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Congressional critics fault FDA over handling of defective defibrillators

Two representatives are demanding that the agency take action against St. Jude Medical

Photo (c) portokalis - Fotolia
Earlier this month, the New York Times reported on a warning letter sent by the Food and Drug Administration (FDA) that addressed defibrillators made by St. Jude Medical. The agency said the devices were prone to failure due to an issue with the batteries, something that St. Jude had downplayed for years before finally recalling them last fall.

The report points out that faulty defibrillators and other implanted devices can be extremely risky to patients’ health if left in place, but they can also be problematic to remove because that process would involve surgery. In October, the FDA said that only 841 of the 400,000 devices sold worldwide had been returned – and as of January, two people had died due to device failure.

The agency accused St. Jude Medical of not taking sufficient action to fix the problems with their devices, and that the recall process had been slowed as a result. It gave the company 15 days to come up with a new reporting plan, but a letter sent by two congress members may add more urgency to the case.

Demanding action

Congresswomen Jan Schakowsky (D-Ill.) and Rosa DeLauro (D-Conn.) sent a letter to the FDA today that strongly urged the agency to take action against St. Jude Medical for knowingly selling the defective devices and doing little to fix the problem.

“St. Jude Medical has acted recklessly and without regard for patient safety time and time again, and yet, the FDA has done little to penalize them. The fact that St. Jude continued to allow those devices to be surgically implanted even after they knew they were defective and potentially fatal is absolutely inexcusable. The FDA must take swift and immediate action to deter this type of behavior in the future,” said Rep. Schakowsky.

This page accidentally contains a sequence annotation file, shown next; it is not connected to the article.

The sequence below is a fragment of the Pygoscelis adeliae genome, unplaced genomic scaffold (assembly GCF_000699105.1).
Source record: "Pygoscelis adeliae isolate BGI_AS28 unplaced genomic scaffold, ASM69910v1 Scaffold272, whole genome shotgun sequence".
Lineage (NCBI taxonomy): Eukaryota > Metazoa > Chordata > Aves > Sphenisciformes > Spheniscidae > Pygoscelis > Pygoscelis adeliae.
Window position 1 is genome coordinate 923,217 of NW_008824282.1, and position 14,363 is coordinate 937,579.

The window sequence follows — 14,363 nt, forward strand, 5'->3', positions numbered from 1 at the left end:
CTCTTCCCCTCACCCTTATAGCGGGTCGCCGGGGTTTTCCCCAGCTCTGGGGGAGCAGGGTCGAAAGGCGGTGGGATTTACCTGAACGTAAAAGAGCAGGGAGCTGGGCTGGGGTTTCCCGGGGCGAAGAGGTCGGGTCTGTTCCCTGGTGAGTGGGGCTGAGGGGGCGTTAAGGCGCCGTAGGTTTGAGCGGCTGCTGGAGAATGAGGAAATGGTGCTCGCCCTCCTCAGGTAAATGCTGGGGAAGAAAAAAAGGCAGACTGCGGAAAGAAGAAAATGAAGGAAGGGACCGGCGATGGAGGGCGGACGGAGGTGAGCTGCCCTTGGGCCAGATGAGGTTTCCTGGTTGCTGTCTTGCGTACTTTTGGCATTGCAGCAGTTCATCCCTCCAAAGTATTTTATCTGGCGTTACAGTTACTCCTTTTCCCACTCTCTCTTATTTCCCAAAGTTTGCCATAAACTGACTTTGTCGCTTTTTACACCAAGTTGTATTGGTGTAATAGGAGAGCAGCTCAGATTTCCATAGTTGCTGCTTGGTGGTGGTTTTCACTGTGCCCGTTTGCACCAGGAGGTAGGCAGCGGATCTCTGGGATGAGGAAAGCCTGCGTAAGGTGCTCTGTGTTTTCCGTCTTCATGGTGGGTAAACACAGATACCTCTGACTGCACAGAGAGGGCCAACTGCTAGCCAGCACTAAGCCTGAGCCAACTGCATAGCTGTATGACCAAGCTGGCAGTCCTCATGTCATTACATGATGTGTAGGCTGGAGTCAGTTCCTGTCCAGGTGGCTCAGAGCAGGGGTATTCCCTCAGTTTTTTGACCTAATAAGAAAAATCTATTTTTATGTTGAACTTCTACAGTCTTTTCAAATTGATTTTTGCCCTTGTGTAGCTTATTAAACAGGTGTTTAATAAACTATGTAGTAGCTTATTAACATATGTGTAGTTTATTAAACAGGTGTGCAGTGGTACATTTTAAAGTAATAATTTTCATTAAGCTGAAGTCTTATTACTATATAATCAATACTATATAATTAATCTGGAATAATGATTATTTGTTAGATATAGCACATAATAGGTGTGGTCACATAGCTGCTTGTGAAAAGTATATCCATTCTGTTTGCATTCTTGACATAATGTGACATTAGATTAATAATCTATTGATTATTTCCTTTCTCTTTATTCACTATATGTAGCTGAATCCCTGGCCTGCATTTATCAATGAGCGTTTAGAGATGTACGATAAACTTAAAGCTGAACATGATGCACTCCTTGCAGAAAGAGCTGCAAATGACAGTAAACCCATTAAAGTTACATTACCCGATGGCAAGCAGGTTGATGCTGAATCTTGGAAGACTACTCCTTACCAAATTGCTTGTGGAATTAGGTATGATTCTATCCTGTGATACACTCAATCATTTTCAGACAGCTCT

“St. Jude Medical made the unconscionable decision to implant faulty medical devices in high risk patients, leaving them at risk of serious injury and death. Not only did St. Jude Medical know that its actions were wrong, the company refused to pull the device from the market for years while profiting,” adds Rep. DeLauro.

In their letter, the congresswomen demanded to know what actions the FDA plans to take against St. Jude Medical, how it will ensure that the faulty devices are no longer being implanted in patients, and how affected patients will be notified about the situation.

“We sincerely hope that the FDA will treat this situation with the seriousness it deserves. We look forward to your response to those questions no later than May 26, 2017,” the letter concludes.  

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